The operator of Japan’s paralyzed nuclear plant in Fukushima has applied to release water containing radioactive tritium into the Pacific Ocean. Fragile marine ecosystems are at stake here. Since the Fukushima disaster, contamination in the local marine food chain has been on ongoing issue. 40% of species remain unfit for consumption, according to Japanese standards, which have been relaxed since the disaster.
Each day, 300 tonnes of water wash through the Fukushima reactors, cooling them down and collecting a slew of radioactive material along the way. While some of the contaminants can be filtered out, the water cannot be cleaned from tritium – a radioactive form of hydrogen — resulting in nearly a million tonnes of highly radioactive waste water.
Takashi Kawamura, chairman of Tokyo Electro Power Co., said the plan has been settled, but that the utility is still waiting for the final word from Japan’s nuclear regulation authority, Japanese newspaper Tokyo Shimbun reported Friday. About 770,000 tons of radioactive water is stored in 580 tanks in Fukushima. Technology has so far been unable to remove tritium from the water, and TEPCO’s solution is to pour the radioactive liquid into the ocean, where, according to the utility’s officials, it would be quickly diluted, The Telegraph reported Friday.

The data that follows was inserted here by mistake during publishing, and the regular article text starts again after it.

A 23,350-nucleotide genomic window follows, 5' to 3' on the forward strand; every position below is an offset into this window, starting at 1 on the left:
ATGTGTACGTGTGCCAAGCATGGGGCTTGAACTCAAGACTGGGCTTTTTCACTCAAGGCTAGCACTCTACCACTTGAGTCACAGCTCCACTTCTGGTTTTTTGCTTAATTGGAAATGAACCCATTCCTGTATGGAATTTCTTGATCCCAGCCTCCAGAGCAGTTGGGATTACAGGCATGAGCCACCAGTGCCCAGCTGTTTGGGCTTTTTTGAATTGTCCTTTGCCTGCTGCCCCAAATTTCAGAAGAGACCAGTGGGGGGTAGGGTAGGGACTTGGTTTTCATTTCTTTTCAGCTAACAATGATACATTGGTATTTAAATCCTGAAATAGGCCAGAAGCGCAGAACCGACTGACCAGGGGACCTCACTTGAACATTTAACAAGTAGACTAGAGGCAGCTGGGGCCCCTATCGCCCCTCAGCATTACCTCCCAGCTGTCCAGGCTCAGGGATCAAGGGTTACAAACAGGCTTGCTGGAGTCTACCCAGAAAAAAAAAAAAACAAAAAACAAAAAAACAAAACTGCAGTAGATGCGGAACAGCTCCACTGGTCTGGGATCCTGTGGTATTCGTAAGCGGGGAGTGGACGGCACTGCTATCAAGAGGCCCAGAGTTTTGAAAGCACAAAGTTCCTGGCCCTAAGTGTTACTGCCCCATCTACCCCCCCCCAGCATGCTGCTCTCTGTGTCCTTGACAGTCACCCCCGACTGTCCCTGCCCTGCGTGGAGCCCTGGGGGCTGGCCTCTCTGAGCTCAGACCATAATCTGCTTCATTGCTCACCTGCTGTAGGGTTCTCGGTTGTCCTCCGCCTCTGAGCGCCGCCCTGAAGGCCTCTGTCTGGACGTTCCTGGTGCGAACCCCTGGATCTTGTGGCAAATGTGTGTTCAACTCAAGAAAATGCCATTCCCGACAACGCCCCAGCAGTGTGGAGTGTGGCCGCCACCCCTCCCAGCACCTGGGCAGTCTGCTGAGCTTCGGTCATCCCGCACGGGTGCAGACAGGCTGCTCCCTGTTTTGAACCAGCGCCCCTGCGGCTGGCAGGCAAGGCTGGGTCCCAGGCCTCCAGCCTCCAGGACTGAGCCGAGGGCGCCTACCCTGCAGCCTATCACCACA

The Japanese of course would love to simply dump the water because it costs very little, and disperses their radioactive material outside their territorial waters. Prevailing currents and wind push such contaminants across the Pacific towards North America. In fact models predict long-term, the highest concentrations of Cesium 137 (radioactive isotope released from the disaster) would not be be in Japanese waters at all, but rather in the North Pacific Gyre just West of Continental USA. Now dumping tritium as well just makes the situation worse. Small amounts of radiation from Fukushima reached the West Coast of the United States in December 2016.
TEPCO officials claim “it will be safe because the ocean is large so it will be diluted.” Of course it is not safe at all. It is simply the cheapest way for Japan to be rid of their waste water problem. It also sets a precedent that can be copied, essentially permitting anyone to dump nuclear waste into our seas. I[‘m sure the USA, France and Russie woukld love to be rid of their nuclear waste in this fashion. It’s a lot cheaper than storing it of course.
Small amounts of radiation from Fukushima reached the West Coast of the United States in December 2016.
By Captain Pete Bethune